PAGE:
Most of us regular guys and gals are a lot alike. We go to work and take orders from someone above us five days a week. We’re anchored to our residences by the mortgages or rent we have to pay every month. We don’t often get into fights, and would be apt to turn the other way if we encountered a band of thugs on the sidewalk in front of us.
Most of us – at least the people I hang out with – are happy with our lives. But then there are those days when things seem a little off. The walls around us feel stifling. The bosses and clients we work for make us feel like drones. We step out of a bar at midnight, feeling lightheaded and thinking of nothing but sleep until we round a corner and see four big guys in ski masks, hands in the pockets of their jackets, walking purposefully toward us . . .
“That’d be one of those moments when you want to be Jack Reacher,” my dad tells me, with a chuckle at the other end of the phone. He retired from the Army as a Colonel about 20 years ago. He’s fiercely loyal to the military. If I ask him even now if there was ever a man or woman he worked for who was a first class jerk, he’ll just smile, take a sip of his Hendricks, and sigh.
He will, however, be happy to tell me why he loves the way Jack Reacher, the man at the center of Lee Child’s novels, responds to hubristic authority, and how much he loves fight scenes where Reacher takes on three, four or even more bad guys, felling every one with expert feints, head buts and in general by using their exertion and brawn against them. My dad will also tell you the rule he and I share when it comes to thrillers. If we’re not completely captivated 50 or so pages in, we’ll close the book and move on to another. Could be because we’re shallow. Or it could be because we’re spoiled after reading everything that Lee Child has ever written.
In these books we’re always spellbound from the first sentence to the last – always knowing Child is in complete control of the story and leading us along a carefully twisted path toward a stunning and surprising destination. In Jack Reacher Child has created a character like no one else we’ve read. From his 20s through his mid-30s Reacher was an MP in the Army, which is where he learned the basics of law enforcement and investigation. He grew up as the son of a French woman and a Marine Corps Captain, moving from base to base, which seems to have shaped his personality as a guy who travels the world alone.
Indeed, I still remember my mom calling me one day back in the 1990s to tell me about how they had discovered Reacher. “He rides across the country on trains and buses and stays in different motels every night,” she said. “All he carries is a money card and a toothbrush, and after every couple of days he just buys a new shirt and pants instead of washing what he has.”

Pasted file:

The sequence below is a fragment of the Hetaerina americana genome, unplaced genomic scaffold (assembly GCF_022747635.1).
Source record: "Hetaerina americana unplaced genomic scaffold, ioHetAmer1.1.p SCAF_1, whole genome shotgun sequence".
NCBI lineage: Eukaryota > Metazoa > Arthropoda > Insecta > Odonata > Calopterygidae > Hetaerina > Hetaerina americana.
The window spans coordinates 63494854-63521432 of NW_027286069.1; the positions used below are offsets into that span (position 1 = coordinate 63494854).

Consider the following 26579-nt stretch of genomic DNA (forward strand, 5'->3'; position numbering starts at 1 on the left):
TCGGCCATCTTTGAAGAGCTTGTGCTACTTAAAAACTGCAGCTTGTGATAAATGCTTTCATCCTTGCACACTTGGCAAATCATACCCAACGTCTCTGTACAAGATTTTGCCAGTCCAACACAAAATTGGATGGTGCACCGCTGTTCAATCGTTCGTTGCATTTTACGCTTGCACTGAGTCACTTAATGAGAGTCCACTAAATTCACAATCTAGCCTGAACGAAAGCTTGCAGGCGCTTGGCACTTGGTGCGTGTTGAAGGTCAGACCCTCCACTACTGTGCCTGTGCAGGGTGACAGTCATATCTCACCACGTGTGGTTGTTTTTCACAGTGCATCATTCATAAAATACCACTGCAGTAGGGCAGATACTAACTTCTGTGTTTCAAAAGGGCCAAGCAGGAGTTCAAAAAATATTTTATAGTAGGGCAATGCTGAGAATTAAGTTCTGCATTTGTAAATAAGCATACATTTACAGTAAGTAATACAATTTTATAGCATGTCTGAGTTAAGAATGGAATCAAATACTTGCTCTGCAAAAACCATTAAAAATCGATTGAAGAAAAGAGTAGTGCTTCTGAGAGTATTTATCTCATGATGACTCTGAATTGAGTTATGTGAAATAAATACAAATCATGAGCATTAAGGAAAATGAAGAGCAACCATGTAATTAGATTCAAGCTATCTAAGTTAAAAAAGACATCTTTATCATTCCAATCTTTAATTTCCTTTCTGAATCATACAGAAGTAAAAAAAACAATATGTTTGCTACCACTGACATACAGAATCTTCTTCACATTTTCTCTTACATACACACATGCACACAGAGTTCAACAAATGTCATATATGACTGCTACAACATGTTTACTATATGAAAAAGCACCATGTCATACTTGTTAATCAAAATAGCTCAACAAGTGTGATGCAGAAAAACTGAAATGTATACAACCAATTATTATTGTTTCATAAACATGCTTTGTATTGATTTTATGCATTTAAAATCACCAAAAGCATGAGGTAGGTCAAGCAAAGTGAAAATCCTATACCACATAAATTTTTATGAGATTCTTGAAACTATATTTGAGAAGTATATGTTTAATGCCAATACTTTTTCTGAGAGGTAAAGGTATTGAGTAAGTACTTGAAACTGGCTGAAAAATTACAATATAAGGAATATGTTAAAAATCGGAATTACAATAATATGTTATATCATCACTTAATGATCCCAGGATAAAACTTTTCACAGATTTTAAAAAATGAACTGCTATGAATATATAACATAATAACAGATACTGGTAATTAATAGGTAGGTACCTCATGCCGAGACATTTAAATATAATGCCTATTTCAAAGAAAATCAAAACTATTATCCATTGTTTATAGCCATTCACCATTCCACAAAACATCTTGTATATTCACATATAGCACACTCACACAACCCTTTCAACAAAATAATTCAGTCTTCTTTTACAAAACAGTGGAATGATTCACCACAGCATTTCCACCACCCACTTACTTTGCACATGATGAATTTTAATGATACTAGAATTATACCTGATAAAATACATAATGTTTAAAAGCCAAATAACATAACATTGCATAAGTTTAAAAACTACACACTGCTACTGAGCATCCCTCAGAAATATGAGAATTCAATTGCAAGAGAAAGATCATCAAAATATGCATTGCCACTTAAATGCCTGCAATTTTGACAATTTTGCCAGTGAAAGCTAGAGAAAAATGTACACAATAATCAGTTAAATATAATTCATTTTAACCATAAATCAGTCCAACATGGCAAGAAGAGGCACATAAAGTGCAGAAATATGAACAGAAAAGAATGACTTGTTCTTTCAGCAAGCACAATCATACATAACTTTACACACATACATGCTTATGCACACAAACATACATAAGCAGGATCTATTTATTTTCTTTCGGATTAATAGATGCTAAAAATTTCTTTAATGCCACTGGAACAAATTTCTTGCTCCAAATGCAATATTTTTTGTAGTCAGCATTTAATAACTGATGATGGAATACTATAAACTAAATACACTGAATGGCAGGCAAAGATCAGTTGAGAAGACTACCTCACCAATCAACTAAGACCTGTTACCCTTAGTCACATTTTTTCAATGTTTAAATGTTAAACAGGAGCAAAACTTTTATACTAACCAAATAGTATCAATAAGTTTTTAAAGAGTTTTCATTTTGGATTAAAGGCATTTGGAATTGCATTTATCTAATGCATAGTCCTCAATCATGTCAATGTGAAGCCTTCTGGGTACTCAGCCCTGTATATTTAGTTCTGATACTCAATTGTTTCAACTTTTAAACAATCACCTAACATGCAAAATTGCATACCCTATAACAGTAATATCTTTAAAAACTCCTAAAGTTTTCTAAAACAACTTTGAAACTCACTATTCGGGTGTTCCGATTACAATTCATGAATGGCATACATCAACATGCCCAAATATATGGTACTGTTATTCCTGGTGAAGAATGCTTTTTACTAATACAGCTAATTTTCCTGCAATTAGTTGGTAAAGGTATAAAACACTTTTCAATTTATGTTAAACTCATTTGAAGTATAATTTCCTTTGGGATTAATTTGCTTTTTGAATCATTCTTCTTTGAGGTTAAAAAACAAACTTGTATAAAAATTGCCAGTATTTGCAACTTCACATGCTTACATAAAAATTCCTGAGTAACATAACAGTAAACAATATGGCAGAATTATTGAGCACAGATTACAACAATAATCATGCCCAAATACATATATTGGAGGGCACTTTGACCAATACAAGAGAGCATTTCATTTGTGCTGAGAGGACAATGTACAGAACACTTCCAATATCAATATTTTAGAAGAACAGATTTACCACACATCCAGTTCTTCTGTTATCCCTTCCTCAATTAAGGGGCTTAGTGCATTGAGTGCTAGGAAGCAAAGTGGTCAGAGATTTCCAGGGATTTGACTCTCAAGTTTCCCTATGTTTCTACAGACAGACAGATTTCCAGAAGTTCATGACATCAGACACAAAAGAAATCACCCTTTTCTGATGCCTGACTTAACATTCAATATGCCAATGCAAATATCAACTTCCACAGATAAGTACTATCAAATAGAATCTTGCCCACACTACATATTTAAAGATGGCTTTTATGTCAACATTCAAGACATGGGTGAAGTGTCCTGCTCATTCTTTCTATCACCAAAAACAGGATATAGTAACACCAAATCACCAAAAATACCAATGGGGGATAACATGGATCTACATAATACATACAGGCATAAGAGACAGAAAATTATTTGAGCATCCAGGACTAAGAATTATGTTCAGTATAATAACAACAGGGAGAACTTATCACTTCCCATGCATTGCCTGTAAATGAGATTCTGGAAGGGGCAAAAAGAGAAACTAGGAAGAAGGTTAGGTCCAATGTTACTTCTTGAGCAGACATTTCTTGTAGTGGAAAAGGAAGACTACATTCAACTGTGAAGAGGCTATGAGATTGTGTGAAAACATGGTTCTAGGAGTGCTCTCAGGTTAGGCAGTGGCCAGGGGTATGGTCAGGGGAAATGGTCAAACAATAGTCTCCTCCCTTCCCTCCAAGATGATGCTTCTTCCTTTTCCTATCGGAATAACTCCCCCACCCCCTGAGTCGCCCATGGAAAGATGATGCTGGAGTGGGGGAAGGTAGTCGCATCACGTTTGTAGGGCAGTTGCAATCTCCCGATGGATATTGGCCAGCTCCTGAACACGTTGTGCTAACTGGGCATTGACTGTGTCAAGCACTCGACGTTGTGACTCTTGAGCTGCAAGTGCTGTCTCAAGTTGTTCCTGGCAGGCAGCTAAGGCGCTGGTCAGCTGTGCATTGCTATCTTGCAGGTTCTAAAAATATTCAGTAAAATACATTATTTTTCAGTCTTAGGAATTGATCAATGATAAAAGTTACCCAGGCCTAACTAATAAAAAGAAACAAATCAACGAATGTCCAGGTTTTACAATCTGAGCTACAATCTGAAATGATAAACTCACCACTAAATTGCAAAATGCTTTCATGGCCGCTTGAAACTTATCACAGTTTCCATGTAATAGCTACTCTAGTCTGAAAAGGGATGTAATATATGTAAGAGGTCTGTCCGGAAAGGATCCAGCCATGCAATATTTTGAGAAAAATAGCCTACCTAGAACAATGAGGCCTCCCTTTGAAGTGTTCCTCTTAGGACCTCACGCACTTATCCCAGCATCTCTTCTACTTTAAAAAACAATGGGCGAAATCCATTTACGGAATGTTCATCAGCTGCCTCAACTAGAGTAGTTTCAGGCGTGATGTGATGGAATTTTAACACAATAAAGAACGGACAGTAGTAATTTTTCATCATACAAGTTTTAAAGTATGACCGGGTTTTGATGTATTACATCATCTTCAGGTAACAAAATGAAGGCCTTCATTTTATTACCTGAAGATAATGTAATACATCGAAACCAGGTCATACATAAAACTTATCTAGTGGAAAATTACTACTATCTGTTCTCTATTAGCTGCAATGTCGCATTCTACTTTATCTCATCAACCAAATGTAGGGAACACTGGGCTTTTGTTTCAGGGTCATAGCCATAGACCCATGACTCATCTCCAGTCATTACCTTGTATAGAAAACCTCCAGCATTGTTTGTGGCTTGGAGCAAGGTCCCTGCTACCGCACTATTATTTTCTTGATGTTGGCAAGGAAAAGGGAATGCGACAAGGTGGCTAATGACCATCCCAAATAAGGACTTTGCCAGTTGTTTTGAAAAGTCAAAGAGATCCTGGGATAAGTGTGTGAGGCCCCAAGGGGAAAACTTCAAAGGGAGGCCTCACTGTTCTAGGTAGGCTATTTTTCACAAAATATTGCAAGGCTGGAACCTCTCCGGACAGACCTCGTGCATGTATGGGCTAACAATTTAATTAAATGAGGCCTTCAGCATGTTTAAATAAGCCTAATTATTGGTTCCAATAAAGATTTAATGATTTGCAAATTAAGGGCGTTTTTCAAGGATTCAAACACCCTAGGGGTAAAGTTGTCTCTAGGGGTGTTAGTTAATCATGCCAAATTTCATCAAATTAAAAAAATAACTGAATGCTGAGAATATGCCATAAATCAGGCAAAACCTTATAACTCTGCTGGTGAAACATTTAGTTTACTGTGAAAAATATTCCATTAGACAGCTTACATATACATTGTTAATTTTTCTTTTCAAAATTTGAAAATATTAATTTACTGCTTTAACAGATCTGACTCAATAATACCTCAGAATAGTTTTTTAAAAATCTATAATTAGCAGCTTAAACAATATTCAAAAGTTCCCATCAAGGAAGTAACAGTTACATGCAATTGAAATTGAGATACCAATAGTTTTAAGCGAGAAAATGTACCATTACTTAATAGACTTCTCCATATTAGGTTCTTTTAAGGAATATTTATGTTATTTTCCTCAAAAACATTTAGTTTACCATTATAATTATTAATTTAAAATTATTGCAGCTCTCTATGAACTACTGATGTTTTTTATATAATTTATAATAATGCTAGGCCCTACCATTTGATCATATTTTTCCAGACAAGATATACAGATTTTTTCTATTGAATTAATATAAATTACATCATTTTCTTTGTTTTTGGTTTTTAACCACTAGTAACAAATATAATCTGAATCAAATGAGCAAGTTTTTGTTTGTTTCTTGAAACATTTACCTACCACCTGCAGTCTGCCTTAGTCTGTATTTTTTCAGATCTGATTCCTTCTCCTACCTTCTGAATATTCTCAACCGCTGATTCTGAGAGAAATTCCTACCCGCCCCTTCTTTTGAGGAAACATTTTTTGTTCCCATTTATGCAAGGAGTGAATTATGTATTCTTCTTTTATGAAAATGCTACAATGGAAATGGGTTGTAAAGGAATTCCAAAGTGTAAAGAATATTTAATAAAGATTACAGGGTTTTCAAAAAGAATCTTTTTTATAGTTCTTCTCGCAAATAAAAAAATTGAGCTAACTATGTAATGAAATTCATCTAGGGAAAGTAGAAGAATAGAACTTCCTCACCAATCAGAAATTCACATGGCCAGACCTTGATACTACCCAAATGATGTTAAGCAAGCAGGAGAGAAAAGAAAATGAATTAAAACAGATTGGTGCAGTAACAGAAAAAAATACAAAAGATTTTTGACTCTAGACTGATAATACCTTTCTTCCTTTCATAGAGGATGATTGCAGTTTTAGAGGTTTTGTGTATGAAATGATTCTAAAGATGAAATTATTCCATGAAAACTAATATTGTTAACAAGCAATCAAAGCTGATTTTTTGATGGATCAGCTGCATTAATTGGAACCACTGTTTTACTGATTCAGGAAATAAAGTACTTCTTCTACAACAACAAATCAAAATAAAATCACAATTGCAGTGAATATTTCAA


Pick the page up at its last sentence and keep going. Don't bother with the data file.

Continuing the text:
At the time these seemed like nothing more than curious details about an interesting character. Two days later when I fell headlong into my first Reacher story I saw the symbolism. Reacher is a wanderer, forever driven to walk toward the horizon, a trait embedded in his DNA and fostered by the lifestyle of military kids accustomed to moving to new places every year or so. Most of the stories that take place in his post-military life begin with him in transit and stopping off for a few days in a new place where he’s immediately pulled into – or deliberately jumps into – a dangerous situation. Every scenario is unique. In Personal, he halts his self-directed travels for a detour to Paris to take part in a CIA investigation into a sniper who targeted the President of France. In MAKE ME, he gets off a train traveling through a vast stretch of Midwest farm country to visit a tiny town known as “Mother’s Rest” simply because he’s curious about the origin of its name.
That might sound odd if you haven’t read Reacher books, yet but it won’t if you have. He operates solely with his own compass, stopping in random places and usually on impulse or without much thought beyond simple curiosity. In most of the books I’ve read the trouble he immediately falls into is triggered by his innate compulsion to help someone who he feels is about to be a victim. In MAKE ME, he learns within a minute of stepping off the train in Mother’s Rest that there was another guy who was supposed to be on the same train. A private investigator who went to the town on an off-the-books job and who disappeared shortly after arrival.
In this book – like a lot of the Reacher stories – there’s a woman who he quickly becomes involved with. In every case they end up working together, with the women bringing unique insights and skills to the job in every case. I have to say that one of my favorite aspects of these books is that these women are never “love interests.” They’re strong-willed, physically fit women who match Reacher’s wits and intelligence all the way.